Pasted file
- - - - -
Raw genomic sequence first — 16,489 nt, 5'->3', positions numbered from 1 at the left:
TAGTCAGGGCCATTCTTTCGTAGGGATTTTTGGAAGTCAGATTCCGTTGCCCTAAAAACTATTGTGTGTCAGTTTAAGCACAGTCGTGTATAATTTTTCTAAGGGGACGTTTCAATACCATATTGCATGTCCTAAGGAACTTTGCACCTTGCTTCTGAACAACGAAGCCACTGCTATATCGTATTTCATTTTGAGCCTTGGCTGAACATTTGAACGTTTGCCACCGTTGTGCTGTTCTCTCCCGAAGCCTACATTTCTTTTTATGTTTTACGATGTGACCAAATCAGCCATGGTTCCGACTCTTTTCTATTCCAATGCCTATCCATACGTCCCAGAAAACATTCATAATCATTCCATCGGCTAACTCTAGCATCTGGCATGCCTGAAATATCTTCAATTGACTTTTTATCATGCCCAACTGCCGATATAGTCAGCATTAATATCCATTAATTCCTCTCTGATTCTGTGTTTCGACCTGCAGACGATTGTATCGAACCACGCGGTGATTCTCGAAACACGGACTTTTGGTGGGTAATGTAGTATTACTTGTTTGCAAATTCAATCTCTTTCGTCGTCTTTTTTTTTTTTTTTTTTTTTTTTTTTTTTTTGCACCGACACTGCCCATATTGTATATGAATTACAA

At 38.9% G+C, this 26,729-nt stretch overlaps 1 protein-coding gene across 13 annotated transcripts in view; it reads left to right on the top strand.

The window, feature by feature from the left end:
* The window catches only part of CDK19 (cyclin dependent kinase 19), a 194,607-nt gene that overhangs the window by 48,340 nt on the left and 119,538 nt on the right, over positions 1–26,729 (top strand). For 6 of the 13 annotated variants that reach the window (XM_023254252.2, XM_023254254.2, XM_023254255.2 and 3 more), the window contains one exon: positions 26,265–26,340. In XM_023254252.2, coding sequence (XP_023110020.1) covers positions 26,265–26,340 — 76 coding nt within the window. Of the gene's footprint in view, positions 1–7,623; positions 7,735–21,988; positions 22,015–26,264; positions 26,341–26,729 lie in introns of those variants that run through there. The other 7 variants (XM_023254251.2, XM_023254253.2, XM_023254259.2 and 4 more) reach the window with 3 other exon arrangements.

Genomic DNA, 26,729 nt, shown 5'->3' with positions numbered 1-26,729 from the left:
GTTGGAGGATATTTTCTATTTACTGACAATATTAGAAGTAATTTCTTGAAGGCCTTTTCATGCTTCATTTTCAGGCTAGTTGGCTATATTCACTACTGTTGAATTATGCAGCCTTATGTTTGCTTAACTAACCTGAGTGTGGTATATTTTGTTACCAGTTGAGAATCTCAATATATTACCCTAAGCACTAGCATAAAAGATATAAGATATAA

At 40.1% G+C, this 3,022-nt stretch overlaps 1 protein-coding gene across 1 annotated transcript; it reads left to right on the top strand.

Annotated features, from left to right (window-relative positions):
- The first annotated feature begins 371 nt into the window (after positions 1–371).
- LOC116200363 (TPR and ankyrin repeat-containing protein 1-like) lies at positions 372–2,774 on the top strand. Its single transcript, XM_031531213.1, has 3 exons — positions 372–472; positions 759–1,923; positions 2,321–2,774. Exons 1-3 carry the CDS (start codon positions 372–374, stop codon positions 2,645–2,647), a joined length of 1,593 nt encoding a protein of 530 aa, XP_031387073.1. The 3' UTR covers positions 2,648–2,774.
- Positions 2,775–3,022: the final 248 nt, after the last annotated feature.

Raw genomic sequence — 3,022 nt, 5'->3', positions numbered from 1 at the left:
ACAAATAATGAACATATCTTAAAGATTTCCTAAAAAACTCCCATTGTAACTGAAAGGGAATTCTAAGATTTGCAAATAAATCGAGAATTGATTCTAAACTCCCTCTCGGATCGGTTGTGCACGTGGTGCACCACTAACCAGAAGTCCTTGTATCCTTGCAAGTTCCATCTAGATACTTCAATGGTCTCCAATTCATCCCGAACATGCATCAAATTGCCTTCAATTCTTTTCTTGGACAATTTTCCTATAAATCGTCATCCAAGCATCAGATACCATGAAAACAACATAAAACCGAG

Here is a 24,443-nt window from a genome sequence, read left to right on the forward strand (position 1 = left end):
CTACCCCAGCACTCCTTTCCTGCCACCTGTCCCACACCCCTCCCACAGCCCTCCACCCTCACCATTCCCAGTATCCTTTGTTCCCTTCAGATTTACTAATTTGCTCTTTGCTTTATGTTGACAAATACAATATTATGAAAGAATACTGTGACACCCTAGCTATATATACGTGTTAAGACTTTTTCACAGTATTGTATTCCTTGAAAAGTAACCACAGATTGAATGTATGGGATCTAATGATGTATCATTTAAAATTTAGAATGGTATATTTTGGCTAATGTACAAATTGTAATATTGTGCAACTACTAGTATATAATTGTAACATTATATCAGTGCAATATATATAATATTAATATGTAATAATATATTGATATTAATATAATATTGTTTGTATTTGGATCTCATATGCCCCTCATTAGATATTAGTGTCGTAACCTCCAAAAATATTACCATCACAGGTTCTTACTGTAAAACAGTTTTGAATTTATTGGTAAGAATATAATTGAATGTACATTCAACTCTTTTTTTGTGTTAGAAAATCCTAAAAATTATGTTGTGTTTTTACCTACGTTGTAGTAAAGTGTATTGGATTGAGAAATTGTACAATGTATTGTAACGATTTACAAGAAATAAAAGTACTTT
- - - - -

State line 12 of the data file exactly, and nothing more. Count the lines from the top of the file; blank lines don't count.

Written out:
- Positions 2,775–3,022: the final 248 nt, after the last annotated feature.